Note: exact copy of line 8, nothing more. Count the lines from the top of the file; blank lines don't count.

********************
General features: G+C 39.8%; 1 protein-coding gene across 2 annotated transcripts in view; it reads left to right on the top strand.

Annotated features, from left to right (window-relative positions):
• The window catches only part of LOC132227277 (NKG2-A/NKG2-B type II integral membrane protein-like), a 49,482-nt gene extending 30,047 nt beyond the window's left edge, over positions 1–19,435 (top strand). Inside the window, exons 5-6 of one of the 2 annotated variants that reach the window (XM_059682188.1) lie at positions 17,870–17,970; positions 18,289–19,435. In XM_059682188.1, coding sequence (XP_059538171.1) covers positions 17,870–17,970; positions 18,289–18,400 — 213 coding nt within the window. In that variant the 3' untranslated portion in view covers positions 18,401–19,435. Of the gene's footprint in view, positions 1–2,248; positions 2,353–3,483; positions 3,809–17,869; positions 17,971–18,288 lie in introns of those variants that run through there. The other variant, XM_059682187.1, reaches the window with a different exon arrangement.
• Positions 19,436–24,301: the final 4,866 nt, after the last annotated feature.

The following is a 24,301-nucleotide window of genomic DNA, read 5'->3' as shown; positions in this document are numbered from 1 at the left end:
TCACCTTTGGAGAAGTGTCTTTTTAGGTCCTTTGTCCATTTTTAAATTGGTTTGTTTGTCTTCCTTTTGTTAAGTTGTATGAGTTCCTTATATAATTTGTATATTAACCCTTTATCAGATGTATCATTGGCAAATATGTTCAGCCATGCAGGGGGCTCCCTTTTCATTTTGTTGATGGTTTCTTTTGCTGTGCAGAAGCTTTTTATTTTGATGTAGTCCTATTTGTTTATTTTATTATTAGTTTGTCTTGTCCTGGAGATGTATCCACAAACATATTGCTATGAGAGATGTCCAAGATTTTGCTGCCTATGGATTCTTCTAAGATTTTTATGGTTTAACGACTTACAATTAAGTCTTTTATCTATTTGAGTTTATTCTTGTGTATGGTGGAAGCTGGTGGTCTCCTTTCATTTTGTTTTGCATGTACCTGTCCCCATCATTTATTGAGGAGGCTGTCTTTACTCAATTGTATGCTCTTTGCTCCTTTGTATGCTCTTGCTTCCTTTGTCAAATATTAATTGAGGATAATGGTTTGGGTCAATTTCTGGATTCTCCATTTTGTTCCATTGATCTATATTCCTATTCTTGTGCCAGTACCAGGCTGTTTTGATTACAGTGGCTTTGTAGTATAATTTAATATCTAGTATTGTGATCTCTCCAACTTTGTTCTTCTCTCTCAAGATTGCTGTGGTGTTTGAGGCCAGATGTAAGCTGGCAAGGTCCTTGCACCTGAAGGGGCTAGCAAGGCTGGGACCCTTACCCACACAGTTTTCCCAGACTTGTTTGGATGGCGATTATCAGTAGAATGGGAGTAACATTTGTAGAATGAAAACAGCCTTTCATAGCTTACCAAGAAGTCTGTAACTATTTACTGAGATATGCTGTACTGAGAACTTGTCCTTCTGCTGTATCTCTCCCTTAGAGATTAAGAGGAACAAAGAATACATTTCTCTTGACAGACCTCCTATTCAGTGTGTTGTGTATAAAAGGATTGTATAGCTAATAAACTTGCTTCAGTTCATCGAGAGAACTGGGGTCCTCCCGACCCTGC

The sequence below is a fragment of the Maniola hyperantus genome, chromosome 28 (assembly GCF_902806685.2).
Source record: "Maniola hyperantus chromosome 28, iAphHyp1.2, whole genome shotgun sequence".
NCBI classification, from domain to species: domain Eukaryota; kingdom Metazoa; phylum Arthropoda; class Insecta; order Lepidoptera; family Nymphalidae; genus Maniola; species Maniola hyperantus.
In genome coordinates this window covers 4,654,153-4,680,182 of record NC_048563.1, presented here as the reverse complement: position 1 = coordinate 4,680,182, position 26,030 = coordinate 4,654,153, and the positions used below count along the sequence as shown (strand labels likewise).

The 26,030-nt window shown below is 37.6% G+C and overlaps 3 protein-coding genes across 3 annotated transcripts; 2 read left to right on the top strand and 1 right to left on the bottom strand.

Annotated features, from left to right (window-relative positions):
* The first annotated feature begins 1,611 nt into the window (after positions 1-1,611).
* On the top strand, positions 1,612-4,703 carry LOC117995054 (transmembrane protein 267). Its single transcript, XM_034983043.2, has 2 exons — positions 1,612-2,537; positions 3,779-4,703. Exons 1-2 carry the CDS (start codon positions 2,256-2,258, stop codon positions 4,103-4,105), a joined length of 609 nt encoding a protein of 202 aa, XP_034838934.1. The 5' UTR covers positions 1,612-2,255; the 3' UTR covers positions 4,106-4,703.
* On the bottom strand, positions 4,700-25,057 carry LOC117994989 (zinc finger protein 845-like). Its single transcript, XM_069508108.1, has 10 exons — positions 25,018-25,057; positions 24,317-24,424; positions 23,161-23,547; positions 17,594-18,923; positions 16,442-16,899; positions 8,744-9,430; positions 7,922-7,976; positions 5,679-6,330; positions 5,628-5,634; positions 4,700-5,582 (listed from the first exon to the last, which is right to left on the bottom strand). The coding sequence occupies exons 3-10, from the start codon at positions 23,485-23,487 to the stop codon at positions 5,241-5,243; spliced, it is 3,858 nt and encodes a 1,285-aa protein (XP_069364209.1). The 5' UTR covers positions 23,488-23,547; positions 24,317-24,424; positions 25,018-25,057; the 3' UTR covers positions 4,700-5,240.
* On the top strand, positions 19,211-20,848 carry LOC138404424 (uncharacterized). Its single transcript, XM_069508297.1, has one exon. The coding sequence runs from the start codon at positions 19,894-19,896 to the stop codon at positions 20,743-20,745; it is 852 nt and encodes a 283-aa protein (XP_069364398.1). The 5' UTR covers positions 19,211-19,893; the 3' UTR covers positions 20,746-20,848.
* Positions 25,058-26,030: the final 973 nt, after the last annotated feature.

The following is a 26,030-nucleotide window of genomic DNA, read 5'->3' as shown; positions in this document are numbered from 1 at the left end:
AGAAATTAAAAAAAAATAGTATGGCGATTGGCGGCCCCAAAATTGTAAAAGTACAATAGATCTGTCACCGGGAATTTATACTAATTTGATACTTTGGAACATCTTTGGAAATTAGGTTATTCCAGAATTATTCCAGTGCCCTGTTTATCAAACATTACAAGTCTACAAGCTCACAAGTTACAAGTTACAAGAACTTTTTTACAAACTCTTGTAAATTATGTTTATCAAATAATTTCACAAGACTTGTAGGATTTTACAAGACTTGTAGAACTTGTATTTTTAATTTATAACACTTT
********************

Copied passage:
Source record: "Maniola hyperantus chromosome 28, iAphHyp1.2, whole genome shotgun sequence".